Everybody wants to swim with a dolphin. We have fantasies of floating off an idyllic island, Flipper smiling and playfully tagging us in the turquoise water. So when we found out that our catamaran day trip around the islands off Varadero, Cuba, included lunch and a swim with a dolphin in a large open-water ocean aquarium, we were excited, and a little skeptical. Language barriers, the ‘all-inclusive’ mindset of tour suppliers and the very drunken Portuguese group on the yacht made it difficult to find out where, exactly, the dolphin/s would be and how they were looked after.
So we decided that we too would climb into the creepily green water, hold our hand flat and feel Flipper’s smooth grey skin as he bobbed past – on our day tour it was as de riguer as tequila shots with the party animals.
But, I shouldn’t have.
After all – I hadn’t fed the monkeys in Ko Samui, ridden an elephant in Chiang Mai, gotten too close to the Alberta deer and would never dream of touching the penguins on Boulder’s Beach. Everyone in our group was pretty restrained and obeyed instructions, but it obviously wasn’t the case for all visitors, as we realized when the guide told us not to try and touch the dolphin’s genitals. Really? You get people like that?
I had once before ‘swam with’ dolphins in the wild. Zanzibar does a great trade in taking tourists out in modified dhows, crewmen do
ing their best to find a pod of dolphins and encouraging paying tourists to jump into the water. It sounds like a great idea because the dolphins aren’t constrained, but when seventy tourists off five or six boats are yelling nasally through their scuba goggles, flopping into one spot of water and determinedly chasing Flipper One and Flipper Two, the romance, unsurprisingly, disappears.
We encouraged our crew to take us a little further from the madding swim-suited crowd, even if it was away from the closest fin splash, and would enjoy the day. Often, curious dolphins came swimming up to our boat – usually when we were tanning with our eyes closed – and played around the stern. It was great to watch them in the open sea, and we usually had a window of about two or three minutes before boats carrying hoards of yelling Italians arrived to belly flop into the sea, the dolphins laughing as they moved just beyond their reach.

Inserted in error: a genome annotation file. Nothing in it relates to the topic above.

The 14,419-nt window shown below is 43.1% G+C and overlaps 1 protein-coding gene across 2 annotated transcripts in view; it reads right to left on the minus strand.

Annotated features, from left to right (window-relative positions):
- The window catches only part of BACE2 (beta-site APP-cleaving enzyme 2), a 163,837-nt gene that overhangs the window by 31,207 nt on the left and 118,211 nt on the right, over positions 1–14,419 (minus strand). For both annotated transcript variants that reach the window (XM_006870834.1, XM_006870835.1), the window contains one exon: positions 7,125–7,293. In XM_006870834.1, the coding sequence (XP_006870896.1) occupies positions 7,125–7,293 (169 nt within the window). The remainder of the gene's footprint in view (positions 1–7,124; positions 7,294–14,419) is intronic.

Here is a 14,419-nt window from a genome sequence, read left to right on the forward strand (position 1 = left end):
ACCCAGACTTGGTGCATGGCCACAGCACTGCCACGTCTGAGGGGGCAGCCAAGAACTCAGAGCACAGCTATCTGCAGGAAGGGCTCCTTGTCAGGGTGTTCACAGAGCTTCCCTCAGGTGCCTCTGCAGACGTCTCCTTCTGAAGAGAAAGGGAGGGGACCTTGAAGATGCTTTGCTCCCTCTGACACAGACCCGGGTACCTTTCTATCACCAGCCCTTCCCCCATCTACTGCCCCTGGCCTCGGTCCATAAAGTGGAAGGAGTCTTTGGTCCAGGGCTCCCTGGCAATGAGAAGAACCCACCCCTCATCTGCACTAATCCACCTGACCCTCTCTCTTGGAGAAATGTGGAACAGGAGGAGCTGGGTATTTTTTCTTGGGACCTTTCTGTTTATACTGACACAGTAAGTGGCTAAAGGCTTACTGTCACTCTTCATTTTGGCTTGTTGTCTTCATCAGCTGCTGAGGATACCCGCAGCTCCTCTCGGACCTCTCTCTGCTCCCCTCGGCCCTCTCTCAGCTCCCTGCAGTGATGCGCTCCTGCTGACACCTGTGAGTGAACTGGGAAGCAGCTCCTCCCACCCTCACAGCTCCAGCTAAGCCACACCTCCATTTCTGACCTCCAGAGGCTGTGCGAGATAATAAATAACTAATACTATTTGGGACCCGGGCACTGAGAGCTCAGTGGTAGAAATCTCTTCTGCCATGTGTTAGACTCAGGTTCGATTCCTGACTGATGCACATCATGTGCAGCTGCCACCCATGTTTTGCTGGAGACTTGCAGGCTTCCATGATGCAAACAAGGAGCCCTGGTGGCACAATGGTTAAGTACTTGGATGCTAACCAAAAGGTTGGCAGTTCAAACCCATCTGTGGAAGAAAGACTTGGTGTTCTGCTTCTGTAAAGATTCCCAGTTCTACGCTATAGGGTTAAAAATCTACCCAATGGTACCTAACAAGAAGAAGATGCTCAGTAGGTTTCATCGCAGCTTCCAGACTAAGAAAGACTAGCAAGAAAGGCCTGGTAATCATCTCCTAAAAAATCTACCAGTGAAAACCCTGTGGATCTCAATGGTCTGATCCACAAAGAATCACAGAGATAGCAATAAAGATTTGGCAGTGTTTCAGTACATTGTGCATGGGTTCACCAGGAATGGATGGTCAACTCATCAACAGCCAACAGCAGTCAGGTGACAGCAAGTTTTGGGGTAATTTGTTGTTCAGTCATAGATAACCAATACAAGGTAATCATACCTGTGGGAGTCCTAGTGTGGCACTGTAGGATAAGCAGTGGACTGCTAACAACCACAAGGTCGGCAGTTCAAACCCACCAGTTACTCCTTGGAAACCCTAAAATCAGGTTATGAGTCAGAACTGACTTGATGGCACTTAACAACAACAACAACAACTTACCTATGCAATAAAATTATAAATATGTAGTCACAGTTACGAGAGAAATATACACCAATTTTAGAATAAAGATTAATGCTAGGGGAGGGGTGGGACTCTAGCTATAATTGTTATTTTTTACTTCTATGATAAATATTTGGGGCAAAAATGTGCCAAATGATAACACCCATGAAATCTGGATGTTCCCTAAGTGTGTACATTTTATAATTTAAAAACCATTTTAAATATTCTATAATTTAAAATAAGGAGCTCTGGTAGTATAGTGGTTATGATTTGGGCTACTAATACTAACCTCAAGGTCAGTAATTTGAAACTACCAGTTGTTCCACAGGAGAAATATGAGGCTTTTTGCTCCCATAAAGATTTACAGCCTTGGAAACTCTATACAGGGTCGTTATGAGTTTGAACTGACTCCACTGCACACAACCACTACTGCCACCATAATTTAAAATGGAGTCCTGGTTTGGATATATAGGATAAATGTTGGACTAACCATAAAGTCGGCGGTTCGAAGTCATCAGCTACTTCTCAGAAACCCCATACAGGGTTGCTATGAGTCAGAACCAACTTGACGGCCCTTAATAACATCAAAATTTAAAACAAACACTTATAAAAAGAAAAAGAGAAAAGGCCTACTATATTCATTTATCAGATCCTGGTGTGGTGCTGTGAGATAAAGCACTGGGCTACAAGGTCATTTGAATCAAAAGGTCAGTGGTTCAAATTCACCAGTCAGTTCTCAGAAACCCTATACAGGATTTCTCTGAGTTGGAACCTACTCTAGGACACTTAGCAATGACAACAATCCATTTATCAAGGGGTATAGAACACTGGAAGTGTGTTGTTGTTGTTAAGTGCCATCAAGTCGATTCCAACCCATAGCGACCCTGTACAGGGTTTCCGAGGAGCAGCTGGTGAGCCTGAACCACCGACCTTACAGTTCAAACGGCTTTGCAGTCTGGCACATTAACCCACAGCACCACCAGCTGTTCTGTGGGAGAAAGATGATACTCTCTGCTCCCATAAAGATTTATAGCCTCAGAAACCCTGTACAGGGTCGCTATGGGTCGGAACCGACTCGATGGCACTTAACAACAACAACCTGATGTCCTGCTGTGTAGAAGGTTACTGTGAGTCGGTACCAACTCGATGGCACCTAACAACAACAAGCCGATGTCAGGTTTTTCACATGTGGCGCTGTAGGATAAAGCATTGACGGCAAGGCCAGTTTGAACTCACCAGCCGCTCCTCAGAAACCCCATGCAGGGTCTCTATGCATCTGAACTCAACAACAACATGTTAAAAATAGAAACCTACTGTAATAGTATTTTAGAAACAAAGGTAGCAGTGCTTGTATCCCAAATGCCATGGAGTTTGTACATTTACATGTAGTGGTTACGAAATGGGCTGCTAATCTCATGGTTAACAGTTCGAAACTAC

Until I watched The Cove a few months after our trip to Cuba (you can check the movie out here), I was culpably unaware of the realities of the dolphin trade. Having always assumed that good, educational, first-world aquariums obtained their dolphins in a nice, ethical way (yeah – didn’t think that through), and having had that myth dispelled I found it hard to watch and to see the extent of the carnage involved in any aspect of the dolphin industry.
It is now widely known that the first week of September marks the beginning of the horrific annual dolphin capture and killing in ‘the Cove’, a bay in the village Taiji, where dolphins are brutally stabbed with a spear behind their blowholes, drowned to death and others trapped in tarpaulins for sale where they’ll spend a life in captivity (and that’s the best case scenario – at the world’s finest, best and most educational aquariums).
More and more groups such as the Oceanic Preservation Society and the Sea Shepherd Preservation Society are risking the wrath of the local Japanese people and their lives to raise awareness about the dolphin killings, report from Taiji and get behind the lines of the Cove. Despite the slaughter, the Japanese government maintains that the stabbing method is the most humane and causes instantaneous death.
Young, attractive dolphins are separated from their families and frantically flap in fishnets until exhausted, when they are contained and sold for a life in a good – or bad – aquarium. Others are hemmed into the Cove until the slaughter begins, the first day of which leaves the sea water red and carcasses of once-grinning blue-noses corpses piled up on boat floors.
So the friendly dolphin you see being fed with silver slivers in return for the trick he performed is likely to have a tainted past of struggle and bloodshed. Unless I find myself in the unconstrained ocean curiously lacking in belly-flopping neon scuba goggles, I’ll never swim with dolphins or be within a (stabbing) pole’s distance of a dolphin show.
For more information and to find out what we can do: